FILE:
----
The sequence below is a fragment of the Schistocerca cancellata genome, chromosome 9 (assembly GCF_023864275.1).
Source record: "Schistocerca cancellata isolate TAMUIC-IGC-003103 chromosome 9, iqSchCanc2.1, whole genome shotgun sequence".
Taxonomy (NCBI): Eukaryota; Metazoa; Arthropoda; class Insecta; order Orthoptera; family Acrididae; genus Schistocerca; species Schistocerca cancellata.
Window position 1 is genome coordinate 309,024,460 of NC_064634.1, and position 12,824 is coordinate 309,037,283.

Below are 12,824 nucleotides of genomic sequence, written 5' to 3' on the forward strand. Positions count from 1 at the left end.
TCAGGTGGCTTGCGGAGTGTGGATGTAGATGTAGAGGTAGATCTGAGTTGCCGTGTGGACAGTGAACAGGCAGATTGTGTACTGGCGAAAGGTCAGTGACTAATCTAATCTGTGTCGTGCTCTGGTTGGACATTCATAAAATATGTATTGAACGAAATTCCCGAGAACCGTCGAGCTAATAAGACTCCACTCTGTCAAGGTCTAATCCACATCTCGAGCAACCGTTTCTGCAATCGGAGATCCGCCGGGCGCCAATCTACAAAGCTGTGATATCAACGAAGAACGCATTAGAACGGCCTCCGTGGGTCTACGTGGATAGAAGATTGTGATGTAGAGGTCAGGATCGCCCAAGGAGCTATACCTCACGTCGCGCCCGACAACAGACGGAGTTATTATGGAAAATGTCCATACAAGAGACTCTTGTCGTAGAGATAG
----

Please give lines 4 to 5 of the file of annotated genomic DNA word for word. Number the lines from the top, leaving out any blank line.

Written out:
Window position 1 is genome coordinate 309,024,460 of NC_064634.1, and position 12,824 is coordinate 309,037,283.

Below are 12,824 nucleotides of genomic sequence, written 5' to 3' on the forward strand. Positions count from 1 at the left end.